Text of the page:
After our Scotland holiday (of which I’ve almost finished all the blog posts, you can read them all here!), I knew that it would be a long 6 months before Gran Canaria in January. I spoke to my sister and we decided that it was about time we went on holiday and had a little break at the end of October. After debating about location, we decided that it was about time we started exploring Scandinavia, and booked our trip to Copenhagen, Denmark! I’m going to split this into two posts, one centreing around all the delicious food we ended up having, and one about all the other activities, ’cause of course, there was a whole lot of good eating!
I took the Friday off work and we flew off, I was surprised by how close Copenhagen actually is to London, the flight was barely 90 minutes! We landed and headed to the hotel, an easy train trip into the centre of the city. By the time we reached the hotel and got settled, it was almost 6 so we headed out to find somewhere for dinner. My sister had been recommended the meat packing district, and our hotel was really close, just a ten minute walk away.
Meat Packing District
The meat packing district was an area of industry which after losing business, the city decided to turn it into a hub for bars and restaurants. It is full of old, white, tiled buildings which have modern jaunts tucked inside. I’d say they had around 15 bars and restaurants all in a large square, each specialising in a particular cuisine. As it was Friday night, it had a really great atmosphere full of Danes getting ready for the weekend.
As we had a Scandinavian meal booked for the second day, we left our details at the aptly named ‘Dim Sum and Cocktails’ and popped off for a drink whilst we waited. We headed to Noho where we had a passionfruit pitcher, ideal for unwinding at the end of the week! The bar itself was very busy and definitely reminded me of something you would find in Soho. Cocktails themselves were comparable to London prices, we paid £25 for the pitcher which had around 4 drinks in it, and the beer was around £4.
8 o clock hit and we headed back to Dim Sum and Cocktails which definitely lived up to its name! I had a coconut mule cocktail which was heavenly, ginger beer mixed with coconut and vodka, an odd combination but it definitely worked. We had an assortment of dim sum, sweet and sour chicken and an oyster beef and all was delicious. I was especially impressed with the price, all of that including our drinks worked out to around £20 each so you can definitely do it on a budget!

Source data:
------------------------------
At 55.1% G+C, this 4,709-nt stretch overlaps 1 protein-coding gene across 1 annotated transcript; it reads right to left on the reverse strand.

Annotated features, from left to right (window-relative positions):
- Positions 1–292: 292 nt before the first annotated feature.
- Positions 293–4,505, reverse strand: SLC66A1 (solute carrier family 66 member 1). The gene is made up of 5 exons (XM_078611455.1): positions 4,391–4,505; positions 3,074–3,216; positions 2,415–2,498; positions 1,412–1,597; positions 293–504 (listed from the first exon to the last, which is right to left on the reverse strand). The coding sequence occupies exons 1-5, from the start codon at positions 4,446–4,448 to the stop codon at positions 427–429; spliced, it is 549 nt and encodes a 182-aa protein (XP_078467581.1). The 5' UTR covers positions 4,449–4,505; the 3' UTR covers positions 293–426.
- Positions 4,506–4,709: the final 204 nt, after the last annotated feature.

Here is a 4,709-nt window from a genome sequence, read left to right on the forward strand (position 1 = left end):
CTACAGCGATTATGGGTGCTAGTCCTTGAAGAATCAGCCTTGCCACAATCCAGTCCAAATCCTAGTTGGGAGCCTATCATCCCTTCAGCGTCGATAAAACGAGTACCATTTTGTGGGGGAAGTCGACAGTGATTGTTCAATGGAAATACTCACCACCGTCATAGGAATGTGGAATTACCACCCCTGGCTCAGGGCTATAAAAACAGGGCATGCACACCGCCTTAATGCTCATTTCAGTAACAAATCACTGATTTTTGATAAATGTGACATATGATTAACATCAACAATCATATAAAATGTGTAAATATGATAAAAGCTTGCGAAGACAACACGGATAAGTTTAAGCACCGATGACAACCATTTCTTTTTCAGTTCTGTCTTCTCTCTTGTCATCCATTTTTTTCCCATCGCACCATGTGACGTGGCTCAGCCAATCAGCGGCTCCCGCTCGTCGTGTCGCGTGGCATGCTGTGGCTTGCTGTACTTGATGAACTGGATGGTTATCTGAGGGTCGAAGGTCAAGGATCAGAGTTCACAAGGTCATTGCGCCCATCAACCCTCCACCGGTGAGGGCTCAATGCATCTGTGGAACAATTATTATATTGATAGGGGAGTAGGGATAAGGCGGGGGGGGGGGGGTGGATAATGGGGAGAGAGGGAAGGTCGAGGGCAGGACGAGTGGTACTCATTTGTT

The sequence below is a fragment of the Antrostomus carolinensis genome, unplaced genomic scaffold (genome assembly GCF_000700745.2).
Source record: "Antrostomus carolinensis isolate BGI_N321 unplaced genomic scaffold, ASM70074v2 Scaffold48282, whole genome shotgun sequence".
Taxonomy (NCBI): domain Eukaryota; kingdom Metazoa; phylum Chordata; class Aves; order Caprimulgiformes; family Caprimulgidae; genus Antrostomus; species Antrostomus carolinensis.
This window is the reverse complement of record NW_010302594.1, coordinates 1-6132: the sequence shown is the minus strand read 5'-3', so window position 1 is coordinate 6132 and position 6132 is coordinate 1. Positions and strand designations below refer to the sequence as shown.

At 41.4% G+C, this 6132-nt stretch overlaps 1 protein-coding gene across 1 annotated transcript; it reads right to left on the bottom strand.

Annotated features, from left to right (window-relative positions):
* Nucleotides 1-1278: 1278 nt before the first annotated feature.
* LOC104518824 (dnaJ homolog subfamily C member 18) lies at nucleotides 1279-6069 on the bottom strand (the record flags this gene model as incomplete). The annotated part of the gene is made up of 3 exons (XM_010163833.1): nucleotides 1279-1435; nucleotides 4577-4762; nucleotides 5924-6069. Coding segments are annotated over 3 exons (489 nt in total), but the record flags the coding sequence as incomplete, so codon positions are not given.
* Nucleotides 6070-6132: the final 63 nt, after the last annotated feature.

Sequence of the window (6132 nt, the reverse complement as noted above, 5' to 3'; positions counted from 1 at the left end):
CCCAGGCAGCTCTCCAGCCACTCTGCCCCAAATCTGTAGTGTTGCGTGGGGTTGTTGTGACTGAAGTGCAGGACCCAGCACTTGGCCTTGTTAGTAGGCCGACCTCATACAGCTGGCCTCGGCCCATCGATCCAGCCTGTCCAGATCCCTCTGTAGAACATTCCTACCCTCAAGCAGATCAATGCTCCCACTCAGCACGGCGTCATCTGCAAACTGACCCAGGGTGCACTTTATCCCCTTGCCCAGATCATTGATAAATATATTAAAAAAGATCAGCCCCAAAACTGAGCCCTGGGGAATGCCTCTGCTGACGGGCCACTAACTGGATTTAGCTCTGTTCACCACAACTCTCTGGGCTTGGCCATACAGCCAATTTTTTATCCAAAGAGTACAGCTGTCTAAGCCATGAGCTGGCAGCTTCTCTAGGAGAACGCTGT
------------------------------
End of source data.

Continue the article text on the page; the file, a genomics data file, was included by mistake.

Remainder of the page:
We tried to get to a couple of markets whilst we were in Copenhagen and Torvehallerne was the first. It is made up of 2 huge glass market halls, one for sweet and one for savoury. As it was around lunchtime, I figured it was time to try the Copenhagen classic of smorrebrod, or an open sandwich. This is usually a really nutty rye bread covered in an array of toppings, usually featuring fish.
I went to the stall which had the largest queue, as you know the locals will go to the best place! There were so many options but I went for a breaded fish option covering in prawns and oh my, it was good. I could definitely get into this open sandwich trend, so much flavour but without the heaviness of a full sandwich.
I wanted to book us in somewhere for dinner on the Saturday and I stumbled across Kjobenhavn on tripadvisor. I could only book us a table at 9, but as we had a packed day I decided this would work, and I’m so glad I did! Tucked into a side street near Nyhavn, Kjobenhavn is modern Scandinavian cuisine. We went for the 5 course tasting menu and every single course did not disappoint.
Now of course, I only bought my phone to the restaurant and the light was very low. This meant, no good pictures! I know, but they are seriously so dark you can barely see the plate. So let me just describe it for you, melt in the mouth venison tartar, fresh langoustine covered in chicken jus and juicy mushrooms, soft and delicate monkfish with cheesy crunch cauliflower, hearty pork cheeks with artichoke and topped off with a sweet chocolate mousse and cherry sorbet.
Seriously. Amazing. All of that was 400KR, so worked out with drinks at about £45 per person which I think is such good value for what we got!
Copenhagen Street Food
On our last day, we managed to get to the Copenhagen Street Food market. It is essentially a giant warehouse where food trucks have all been moved inside. I loved this, the market sellers were all locals and each stall was drool worthy. Plus if you had something similar to this in London it would be absolutely packed, but in this case there was so much room to move around, have a seat and just enjoy the atmosphere!
We went for a pulled duck burger covered in hoisin sauce and a creamy mayo all in a brioche bun. It was astonishingly good, such a nice change to the normal BBQ pulled pork burger and one which I am desperate to find something similar in London!
So there we have it, a whole lot of amazing food – luckily we did about 7 million miles of walking to help balance it all out, but Copenhagen is definitely one for the foodies among us!
Have you been to Copenhagen?